Brooklyn Nine-Nine Season 8 Release Date, Trailer, Cast, and Story Details

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Brooklyn Nine-Nine was always produced by NBC, and now that its home where it belongs, it’s become a staple of the network’s comedy line-up. The series is also enjoying a new streaming home on Peacock, where it is available to stream with a Premium subscription. Always a critical favorite, the workplace sitcom seemed to be rejuvenated by the network switch, and viewers have responded. According to Deadline, the “last season grew to… 6.4 million viewers overall.” NBC executives were quick to renew the series for season 8 just weeks after its season 7 debut. Then in February, NBC confirmed that season 8 will be the show’s final.

However, a number of events have delayed the return of the series. Besides the obvious production hurdles due to COVID-19 restrictions, showrunner Dan Goor revealed that his writing team threw out completed scripts for the eighth season following George Floyd’s death and the Black Lives Matter protests that followed it.

It’s clear that the series will deal with the Black Lives Matter movement and the current sentiment about policing this season, but how remains to be seen. Now, however, we finally know when the final season will premiere.

Brooklyn Nine-Nine Season 8 Release Date

Once more with passion, ahem…Nineee-Niiineeeeee! NBC has officially revealed the premiere date for Brooklyn Nine-Nine season 8. As previously reported, Brooklyn Nine-Nine’s final season will arrive after the Olympics with a now-confirmed release date of Thursday, August 12 on NBC.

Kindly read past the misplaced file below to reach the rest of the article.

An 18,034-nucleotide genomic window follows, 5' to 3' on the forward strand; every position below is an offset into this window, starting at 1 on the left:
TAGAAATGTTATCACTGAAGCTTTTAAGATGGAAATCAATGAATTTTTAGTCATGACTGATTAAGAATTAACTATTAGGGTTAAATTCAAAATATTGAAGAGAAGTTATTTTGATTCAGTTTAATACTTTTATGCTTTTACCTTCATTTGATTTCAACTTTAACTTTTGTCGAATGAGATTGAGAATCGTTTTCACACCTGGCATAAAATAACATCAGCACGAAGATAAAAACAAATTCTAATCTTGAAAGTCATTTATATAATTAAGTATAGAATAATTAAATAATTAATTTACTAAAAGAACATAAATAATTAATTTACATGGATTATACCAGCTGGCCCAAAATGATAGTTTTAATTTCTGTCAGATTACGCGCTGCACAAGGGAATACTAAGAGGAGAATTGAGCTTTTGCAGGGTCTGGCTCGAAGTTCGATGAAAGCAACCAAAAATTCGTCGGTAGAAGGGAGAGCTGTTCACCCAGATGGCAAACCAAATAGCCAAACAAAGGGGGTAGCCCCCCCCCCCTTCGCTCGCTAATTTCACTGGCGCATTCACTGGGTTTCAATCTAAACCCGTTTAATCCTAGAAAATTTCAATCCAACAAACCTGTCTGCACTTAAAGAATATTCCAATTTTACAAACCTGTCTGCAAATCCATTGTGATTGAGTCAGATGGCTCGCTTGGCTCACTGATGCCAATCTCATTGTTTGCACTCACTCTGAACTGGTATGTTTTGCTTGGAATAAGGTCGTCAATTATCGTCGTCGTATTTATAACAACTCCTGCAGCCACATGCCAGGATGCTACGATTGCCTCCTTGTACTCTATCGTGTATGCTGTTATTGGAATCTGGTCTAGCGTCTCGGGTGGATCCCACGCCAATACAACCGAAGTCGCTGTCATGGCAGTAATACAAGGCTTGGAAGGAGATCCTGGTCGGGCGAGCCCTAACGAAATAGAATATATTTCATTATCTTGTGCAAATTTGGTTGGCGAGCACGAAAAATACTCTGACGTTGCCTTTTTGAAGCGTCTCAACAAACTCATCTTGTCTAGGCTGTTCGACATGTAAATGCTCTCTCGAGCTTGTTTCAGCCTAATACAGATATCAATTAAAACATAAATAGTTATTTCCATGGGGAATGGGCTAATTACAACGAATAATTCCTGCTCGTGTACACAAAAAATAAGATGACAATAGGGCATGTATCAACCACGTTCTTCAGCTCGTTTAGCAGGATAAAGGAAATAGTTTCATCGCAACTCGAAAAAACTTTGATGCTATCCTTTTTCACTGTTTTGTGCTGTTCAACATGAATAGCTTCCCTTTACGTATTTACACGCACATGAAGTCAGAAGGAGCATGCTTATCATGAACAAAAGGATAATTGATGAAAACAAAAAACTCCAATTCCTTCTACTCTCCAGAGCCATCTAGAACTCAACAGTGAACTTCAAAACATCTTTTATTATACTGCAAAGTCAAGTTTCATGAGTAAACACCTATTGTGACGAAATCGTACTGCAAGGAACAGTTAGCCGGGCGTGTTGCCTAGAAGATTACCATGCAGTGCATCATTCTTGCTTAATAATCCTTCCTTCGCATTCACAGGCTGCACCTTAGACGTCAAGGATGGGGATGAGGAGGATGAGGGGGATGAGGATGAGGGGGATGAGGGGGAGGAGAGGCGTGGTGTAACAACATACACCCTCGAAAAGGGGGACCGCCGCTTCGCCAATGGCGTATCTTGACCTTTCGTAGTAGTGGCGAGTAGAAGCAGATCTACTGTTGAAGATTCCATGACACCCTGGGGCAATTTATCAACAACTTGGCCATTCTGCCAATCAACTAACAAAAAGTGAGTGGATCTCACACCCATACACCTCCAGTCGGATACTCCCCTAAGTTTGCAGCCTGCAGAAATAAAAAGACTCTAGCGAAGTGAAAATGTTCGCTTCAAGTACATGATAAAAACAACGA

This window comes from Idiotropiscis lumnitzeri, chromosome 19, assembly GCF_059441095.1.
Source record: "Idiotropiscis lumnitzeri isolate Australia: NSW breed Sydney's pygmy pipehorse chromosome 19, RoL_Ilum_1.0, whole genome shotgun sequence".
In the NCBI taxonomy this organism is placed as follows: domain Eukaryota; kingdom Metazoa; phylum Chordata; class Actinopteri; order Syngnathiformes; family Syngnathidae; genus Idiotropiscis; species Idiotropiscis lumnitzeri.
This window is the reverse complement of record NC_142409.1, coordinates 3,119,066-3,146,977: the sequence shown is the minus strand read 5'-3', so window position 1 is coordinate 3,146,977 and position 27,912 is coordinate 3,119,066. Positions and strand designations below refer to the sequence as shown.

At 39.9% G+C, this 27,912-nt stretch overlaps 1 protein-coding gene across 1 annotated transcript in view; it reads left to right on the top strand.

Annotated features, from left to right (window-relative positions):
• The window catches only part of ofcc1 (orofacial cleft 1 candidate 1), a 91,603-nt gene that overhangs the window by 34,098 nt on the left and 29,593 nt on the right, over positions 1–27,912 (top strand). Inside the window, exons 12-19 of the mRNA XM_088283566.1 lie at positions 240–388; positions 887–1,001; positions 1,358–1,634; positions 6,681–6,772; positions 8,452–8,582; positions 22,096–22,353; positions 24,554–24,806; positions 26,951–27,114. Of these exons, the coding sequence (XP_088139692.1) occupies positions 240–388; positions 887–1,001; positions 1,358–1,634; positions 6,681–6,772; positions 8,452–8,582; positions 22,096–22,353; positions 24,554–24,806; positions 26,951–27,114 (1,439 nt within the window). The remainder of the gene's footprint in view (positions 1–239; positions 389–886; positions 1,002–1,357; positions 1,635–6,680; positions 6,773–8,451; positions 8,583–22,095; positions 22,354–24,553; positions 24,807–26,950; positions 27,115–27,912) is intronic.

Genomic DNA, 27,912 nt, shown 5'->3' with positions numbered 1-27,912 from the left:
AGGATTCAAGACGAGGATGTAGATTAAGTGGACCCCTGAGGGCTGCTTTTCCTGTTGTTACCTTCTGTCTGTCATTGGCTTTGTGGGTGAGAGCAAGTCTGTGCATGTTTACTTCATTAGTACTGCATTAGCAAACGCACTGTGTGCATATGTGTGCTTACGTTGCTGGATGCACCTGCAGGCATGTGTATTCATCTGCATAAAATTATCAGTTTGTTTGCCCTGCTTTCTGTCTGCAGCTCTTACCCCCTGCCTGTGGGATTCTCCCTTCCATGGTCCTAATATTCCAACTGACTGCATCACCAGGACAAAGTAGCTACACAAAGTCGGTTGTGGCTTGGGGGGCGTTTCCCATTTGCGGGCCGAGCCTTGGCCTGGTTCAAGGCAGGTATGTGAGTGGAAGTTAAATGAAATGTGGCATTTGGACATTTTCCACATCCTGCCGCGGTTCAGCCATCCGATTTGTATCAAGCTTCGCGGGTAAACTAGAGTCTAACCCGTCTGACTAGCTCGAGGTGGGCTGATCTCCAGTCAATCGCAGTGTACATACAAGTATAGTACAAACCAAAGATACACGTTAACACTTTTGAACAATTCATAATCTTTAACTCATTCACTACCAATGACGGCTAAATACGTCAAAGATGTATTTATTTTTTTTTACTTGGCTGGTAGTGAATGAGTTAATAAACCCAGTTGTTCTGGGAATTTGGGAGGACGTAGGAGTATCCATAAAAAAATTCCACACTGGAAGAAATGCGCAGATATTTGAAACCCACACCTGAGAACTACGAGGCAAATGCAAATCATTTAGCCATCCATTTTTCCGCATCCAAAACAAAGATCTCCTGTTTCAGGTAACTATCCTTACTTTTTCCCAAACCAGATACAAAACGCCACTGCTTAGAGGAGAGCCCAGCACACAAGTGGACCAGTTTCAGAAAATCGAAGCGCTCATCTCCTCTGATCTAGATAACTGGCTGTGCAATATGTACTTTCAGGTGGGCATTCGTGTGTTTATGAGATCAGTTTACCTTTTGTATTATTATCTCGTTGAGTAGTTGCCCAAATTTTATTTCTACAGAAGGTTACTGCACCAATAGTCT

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Brooklyn Nine-Nine Season 8 Trailer

Along with the release date announcement, NBC unveiled a first look at Brooklyn Nine-Nine season 8 with a new trailer.

Who knows if the Brooklyn Nine-Nine “metrics” in that trailer are accurate but we really hope NBC actually commissioned a page to dig them up. “Seven heists” is easy to confirm, “32 sex tape titles” and “4,279 cools” are a bit harder.

Brooklyn Nine-Nine Season 8 Cast

Brooklyn Nine-Nine stars Andy Samberg as goofy police detective Jake Peralta, alongside an ensemble including Melissa Fumero (Amy Santiago), Crews (Terry Jeffords), Stephanie Beatriz (Rosa Diaz) and Andre Braugher as no nonsense Captain Raymond Holt. The main cast is all returning, and even some members that left the series will be returning in Season 8.

“The only regret I have with having 13 [episodes for season seven] is that we didn’t figure out a Gina episode, and I want to make sure that she’s in season eight,” Goor told TVLine. “I love Chelsea Peretti. I think she’s one of the funniest human beings in the world, and I love the character of Gina Linetti.”

Brooklyn Nine-Nine Season 8 Story

Discussions are ongoing between the cast and crew of NBC‘s Brooklyn Nine-Nine about how they should proceed with the show after the death of George Floyd in Minnesota, anger at continuing police brutality, and global Black Lives Matter protests.

Samberg, who has played Detective Jake Peralta on the cop sitcom for seven seasons, admits that moving forward with Brooklyn Nine-Nine following the events of 2020 will be “a challenge”.